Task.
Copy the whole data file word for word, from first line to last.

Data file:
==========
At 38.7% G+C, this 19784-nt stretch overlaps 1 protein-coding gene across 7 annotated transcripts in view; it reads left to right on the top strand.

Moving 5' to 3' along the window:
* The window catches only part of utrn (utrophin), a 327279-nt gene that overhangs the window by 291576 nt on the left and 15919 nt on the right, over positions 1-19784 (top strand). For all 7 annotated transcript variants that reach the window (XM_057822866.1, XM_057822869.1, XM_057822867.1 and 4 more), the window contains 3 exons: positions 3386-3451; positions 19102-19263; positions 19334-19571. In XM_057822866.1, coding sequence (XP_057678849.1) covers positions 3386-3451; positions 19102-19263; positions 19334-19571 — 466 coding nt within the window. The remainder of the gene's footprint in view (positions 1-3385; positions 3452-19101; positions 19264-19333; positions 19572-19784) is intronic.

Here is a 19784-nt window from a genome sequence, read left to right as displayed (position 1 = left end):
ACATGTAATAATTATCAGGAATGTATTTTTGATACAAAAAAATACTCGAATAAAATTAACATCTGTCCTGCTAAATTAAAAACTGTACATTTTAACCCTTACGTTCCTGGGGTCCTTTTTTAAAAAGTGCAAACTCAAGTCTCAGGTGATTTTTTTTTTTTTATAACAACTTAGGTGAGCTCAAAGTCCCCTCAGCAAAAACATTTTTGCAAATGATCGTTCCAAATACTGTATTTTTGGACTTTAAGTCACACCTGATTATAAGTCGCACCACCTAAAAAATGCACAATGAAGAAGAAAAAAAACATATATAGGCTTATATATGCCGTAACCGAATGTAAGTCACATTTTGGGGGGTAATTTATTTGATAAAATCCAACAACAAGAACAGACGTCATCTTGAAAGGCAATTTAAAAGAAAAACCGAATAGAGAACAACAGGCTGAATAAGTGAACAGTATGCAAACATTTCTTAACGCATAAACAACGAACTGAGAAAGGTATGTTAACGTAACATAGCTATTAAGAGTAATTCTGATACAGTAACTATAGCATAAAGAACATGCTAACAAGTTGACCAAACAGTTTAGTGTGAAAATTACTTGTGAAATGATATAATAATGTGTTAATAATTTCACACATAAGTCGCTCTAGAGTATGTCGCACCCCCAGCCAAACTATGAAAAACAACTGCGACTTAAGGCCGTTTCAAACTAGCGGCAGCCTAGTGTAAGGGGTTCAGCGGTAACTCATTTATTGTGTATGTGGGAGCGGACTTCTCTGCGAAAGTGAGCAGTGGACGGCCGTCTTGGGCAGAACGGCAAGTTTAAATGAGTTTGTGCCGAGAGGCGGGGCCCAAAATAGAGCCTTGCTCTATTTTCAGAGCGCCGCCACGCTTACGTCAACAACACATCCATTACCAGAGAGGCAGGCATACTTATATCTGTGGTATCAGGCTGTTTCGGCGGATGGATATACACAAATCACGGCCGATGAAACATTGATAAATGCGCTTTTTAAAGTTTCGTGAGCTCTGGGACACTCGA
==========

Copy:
At 38.7% G+C, this 19784-nt stretch overlaps 1 protein-coding gene across 7 annotated transcripts in view; it reads left to right on the top strand.

Moving 5' to 3' along the window:
* The window catches only part of utrn (utrophin), a 327279-nt gene that overhangs the window by 291576 nt on the left and 15919 nt on the right, over positions 1-19784 (top strand). For all 7 annotated transcript variants that reach the window (XM_057822866.1, XM_057822869.1, XM_057822867.1 and 4 more), the window contains 3 exons: positions 3386-3451; positions 19102-19263; positions 19334-19571. In XM_057822866.1, coding sequence (XP_057678849.1) covers positions 3386-3451; positions 19102-19263; positions 19334-19571 — 466 coding nt within the window. The remainder of the gene's footprint in view (positions 1-3385; positions 3452-19101; positions 19264-19333; positions 19572-19784) is intronic.

Here is a 19784-nt window from a genome sequence, read left to right as displayed (position 1 = left end):
ACATGTAATAATTATCAGGAATGTATTTTTGATACAAAAAAATACTCGAATAAAATTAACATCTGTCCTGCTAAATTAAAAACTGTACATTTTAACCCTTACGTTCCTGGGGTCCTTTTTTAAAAAGTGCAAACTCAAGTCTCAGGTGATTTTTTTTTTTTTATAACAACTTAGGTGAGCTCAAAGTCCCCTCAGCAAAAACATTTTTGCAAATGATCGTTCCAAATACTGTATTTTTGGACTTTAAGTCACACCTGATTATAAGTCGCACCACCTAAAAAATGCACAATGAAGAAGAAAAAAAACATATATAGGCTTATATATGCCGTAACCGAATGTAAGTCACATTTTGGGGGGTAATTTATTTGATAAAATCCAACAACAAGAACAGACGTCATCTTGAAAGGCAATTTAAAAGAAAAACCGAATAGAGAACAACAGGCTGAATAAGTGAACAGTATGCAAACATTTCTTAACGCATAAACAACGAACTGAGAAAGGTATGTTAACGTAACATAGCTATTAAGAGTAATTCTGATACAGTAACTATAGCATAAAGAACATGCTAACAAGTTGACCAAACAGTTTAGTGTGAAAATTACTTGTGAAATGATATAATAATGTGTTAATAATTTCACACATAAGTCGCTCTAGAGTATGTCGCACCCCCAGCCAAACTATGAAAAACAACTGCGACTTAAGGCCGTTTCAAACTAGCGGCAGCCTAGTGTAAGGGGTTCAGCGGTAACTCATTTATTGTGTATGTGGGAGCGGACTTCTCTGCGAAAGTGAGCAGTGGACGGCCGTCTTGGGCAGAACGGCAAGTTTAAATGAGTTTGTGCCGAGAGGCGGGGCCCAAAATAGAGCCTTGCTCTATTTTCAGAGCGCCGCCACGCTTACGTCAACAACACATCCATTACCAGAGAGGCAGGCATACTTATATCTGTGGTATCAGGCTGTTTCGGCGGATGGATATACACAAATCACGGCCGATGAAACATTGATAAATGCGCTTTTTAAAGTTTCGTGAGCTCTGGGACACTCGA